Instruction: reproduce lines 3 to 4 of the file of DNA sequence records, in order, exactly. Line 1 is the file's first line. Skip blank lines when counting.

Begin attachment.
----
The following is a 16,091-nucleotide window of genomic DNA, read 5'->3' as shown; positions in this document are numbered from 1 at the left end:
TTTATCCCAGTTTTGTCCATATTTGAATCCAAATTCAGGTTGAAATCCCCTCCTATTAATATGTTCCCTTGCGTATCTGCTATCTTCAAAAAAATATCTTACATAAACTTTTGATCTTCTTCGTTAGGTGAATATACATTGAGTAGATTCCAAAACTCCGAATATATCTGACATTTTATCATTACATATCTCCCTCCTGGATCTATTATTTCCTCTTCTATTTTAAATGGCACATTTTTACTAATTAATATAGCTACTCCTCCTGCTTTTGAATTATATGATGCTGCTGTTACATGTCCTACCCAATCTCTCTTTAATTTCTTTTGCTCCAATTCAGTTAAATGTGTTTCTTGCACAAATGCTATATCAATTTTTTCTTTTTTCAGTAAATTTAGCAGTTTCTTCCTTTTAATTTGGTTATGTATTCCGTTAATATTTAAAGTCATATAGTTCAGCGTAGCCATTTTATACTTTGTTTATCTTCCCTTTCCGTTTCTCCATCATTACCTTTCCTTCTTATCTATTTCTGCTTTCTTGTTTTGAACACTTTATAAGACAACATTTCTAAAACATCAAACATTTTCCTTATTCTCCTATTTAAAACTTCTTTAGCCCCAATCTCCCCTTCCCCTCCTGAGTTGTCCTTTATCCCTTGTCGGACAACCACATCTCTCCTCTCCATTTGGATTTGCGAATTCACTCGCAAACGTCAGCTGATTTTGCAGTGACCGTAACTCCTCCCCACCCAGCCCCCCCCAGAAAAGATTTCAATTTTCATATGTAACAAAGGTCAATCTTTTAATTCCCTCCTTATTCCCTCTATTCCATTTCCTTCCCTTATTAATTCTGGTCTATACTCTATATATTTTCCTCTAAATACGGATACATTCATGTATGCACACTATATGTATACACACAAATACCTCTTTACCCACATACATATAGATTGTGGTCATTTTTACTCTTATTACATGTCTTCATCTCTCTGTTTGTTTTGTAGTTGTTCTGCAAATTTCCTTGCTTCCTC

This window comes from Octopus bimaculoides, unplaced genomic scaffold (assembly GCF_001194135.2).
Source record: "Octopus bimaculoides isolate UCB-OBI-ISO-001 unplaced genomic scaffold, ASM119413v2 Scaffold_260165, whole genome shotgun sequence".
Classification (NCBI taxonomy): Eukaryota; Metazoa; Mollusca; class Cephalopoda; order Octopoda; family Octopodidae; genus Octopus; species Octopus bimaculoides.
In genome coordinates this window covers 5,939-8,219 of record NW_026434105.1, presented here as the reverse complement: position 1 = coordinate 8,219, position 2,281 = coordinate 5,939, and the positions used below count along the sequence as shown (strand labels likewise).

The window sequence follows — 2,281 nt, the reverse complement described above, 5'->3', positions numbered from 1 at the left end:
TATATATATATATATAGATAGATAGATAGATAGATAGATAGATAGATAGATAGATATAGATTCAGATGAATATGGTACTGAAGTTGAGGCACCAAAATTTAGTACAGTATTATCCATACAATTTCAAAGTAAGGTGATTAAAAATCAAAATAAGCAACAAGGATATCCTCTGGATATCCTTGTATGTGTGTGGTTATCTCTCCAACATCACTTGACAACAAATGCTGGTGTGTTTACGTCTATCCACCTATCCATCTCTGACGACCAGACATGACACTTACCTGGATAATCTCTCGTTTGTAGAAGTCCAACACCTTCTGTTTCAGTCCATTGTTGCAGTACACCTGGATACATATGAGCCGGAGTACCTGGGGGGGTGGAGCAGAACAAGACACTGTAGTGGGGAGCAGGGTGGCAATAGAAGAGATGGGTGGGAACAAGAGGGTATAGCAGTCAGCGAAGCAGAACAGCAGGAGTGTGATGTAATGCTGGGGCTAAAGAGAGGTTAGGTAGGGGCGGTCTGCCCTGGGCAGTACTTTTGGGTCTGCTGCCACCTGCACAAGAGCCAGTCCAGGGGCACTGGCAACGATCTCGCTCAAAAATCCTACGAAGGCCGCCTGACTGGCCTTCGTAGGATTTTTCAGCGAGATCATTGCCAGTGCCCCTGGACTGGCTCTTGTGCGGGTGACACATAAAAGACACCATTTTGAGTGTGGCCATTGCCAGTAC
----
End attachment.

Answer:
This window comes from Octopus bimaculoides, unplaced genomic scaffold (assembly GCF_001194135.2).
Source record: "Octopus bimaculoides isolate UCB-OBI-ISO-001 unplaced genomic scaffold, ASM119413v2 Scaffold_260165, whole genome shotgun sequence".